The Buyout Market
Once 3 PM hit yesterday and the trades were all said and done, the Sixers ended up clearing around $4.9 million in cap space and have three open roster spots. Some potential names the Sixers could target in the buyout market are:
- Kyle Lowry
- Spencer Dinwiddie
- Killian Hayes
These are the three top point guards that could find their way to the Sixers during the buyout market madness.
Lowry to the Sixers rumors have swirled around the media for years. He’s a product of Philadelphia, a veteran, and plays a position they need. Lowry is the definition of a seasoned veteran. He has plenty of playoff experience with one championship ring to show for it, and brings major consistency to any team he is on. He can score when necessary, but also averages 4 assists this year on a Charlotte Hornets team that does not have many good players to pass the ball to. Putting Kyle Lowry on a team with weapons that the Sixers have would most certainly boost his assist number. Lowry should be a high priority target for the Sixers.
The one negative for Lowry is his age. At age 37, he has played in the league since 2006 which puts a lot of wear and tear on him. This has not proven a problem for him yet, but older players like him could slow down during a deep playoff run. Nevertheless, he would still provide a steady, veteran presence on the team.
On paper, Dinwiddie looks like the more appealing option. He averages more points and assists than Lowry while turning the ball over slightly less. Dinwiddie, though, is much less efficient than Lowry. He shoots 39% from the field and 32% from 3. He is another volume shooter, like Hield, which could cause chemistry issues when pairing the two together on the court. They could both get hot together, but they could also get cold together.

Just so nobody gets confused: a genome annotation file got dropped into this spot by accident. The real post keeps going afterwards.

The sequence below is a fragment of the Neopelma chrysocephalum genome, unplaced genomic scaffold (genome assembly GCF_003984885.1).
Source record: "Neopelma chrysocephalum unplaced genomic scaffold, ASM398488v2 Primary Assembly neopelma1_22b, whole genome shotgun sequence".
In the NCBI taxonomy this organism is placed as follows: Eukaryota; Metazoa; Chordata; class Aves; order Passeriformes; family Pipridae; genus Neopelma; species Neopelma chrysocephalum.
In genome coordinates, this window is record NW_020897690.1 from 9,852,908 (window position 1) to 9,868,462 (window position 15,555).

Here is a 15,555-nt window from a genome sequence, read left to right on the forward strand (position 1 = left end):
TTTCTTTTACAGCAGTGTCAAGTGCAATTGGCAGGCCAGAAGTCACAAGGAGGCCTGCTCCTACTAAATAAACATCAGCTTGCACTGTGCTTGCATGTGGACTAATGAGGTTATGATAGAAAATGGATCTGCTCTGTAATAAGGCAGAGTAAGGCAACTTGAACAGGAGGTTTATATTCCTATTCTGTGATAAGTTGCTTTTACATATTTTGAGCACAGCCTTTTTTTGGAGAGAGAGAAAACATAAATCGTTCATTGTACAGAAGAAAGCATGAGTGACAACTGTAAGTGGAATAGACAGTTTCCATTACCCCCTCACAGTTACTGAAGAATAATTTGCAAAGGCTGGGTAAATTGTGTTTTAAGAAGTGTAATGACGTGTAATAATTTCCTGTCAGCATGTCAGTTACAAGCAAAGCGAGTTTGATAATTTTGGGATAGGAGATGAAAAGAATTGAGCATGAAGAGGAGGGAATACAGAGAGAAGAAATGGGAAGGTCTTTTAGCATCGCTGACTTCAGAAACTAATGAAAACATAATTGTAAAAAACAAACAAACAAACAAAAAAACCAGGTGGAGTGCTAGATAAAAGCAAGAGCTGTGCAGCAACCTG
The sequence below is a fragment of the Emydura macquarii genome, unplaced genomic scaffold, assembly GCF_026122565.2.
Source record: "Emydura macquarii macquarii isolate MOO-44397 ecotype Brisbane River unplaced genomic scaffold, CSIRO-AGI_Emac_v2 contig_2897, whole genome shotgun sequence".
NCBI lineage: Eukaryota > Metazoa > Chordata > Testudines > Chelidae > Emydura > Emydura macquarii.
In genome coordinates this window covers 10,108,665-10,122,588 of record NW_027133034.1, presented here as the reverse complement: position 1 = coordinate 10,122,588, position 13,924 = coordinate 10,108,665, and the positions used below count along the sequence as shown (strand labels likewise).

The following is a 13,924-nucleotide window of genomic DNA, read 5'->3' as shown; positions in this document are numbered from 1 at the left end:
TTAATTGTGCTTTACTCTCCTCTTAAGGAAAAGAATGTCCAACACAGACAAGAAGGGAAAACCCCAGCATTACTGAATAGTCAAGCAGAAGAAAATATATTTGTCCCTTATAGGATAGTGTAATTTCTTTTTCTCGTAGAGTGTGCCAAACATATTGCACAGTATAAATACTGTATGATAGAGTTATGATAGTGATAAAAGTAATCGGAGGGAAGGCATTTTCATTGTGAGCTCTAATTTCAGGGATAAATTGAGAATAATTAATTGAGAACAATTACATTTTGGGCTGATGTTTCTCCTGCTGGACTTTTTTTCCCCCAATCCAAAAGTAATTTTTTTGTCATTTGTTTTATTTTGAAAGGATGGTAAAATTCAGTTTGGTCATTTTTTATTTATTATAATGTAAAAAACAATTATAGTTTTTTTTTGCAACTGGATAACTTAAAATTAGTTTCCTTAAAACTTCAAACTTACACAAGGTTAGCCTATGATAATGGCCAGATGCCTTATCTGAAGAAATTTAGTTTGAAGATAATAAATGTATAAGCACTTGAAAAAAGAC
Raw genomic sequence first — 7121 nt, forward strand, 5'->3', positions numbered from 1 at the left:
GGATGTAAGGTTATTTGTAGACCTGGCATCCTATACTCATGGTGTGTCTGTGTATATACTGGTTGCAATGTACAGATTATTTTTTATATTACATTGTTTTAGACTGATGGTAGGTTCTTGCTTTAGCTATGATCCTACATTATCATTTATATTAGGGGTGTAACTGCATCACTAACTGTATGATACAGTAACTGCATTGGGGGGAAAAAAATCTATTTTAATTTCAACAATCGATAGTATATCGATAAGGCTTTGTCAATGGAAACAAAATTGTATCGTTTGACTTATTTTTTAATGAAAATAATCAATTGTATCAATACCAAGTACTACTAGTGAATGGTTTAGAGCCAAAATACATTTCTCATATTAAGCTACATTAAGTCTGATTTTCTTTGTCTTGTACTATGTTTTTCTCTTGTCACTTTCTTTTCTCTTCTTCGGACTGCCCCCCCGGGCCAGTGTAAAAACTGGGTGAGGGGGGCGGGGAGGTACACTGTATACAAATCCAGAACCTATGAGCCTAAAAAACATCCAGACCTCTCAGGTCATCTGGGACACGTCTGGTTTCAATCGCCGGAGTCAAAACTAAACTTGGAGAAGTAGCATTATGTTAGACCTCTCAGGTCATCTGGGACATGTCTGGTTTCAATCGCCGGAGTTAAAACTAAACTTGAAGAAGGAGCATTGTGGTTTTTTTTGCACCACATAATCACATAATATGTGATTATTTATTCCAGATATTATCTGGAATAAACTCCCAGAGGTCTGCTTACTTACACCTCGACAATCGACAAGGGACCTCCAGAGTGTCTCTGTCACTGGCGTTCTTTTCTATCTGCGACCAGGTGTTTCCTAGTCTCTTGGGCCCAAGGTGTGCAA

Even though he lacks in efficiency, he averages 6 assists per game this year. If he could take less shots (or higher percentage shots) and let the other players like Maxey, Tobi, and Embiid take on the heaviest weight of the scoring, he could become a very valuable piece to this team. He provides size and length to the guard position, something the Sixers have needed since the departure of Ben Simmons.
Hayes did not get traded, but the Pistons acquired some other players, so they made the decision to waive him. He is not the veteran that Dinwiddie and Lowry are, but he has some upside. The Pistons drafted him 7th overall in 2020, and he has averaged around 5 assists per game during his time in the league. He provides length and athleticism just like Dinwiddie, but he is even more inefficient with scoring, shooting 41% from the field and an abysmal 29% from 3-point range. He could provide some help on defense, but his lack of scoring ability would keep him off the court during a playoff run. I would only see the Sixers signing him if Dinwiddie and Lowry both get scooped up by another team. They could potentially sign him and try to develop him in a smaller role since the Sixers are significantly better than the Pistons and they would use him much less.
Did the Sixers get better from the trade deadline? Marginally. Buddy Hield could provide some life on offense when needed, but it’s not the big splash move that everyone hoped for. The real improvements should come shortly with the buyout market. The Sixers priorities should go as followed:
- Kyle Lowry
- Spencer Dinwiddie
- Killian Hayes (only if necessary)
If they can pick up Lowry or Dinwiddie, that would be a huge boost to the point guard position. Either of those two could possibly end up in the starting rotation right now and down the road with Embiid back. They have three open roster spots, so getting both Lowry AND Dinwiddie could happen. Probably not, but possible.
Picture from NBA.com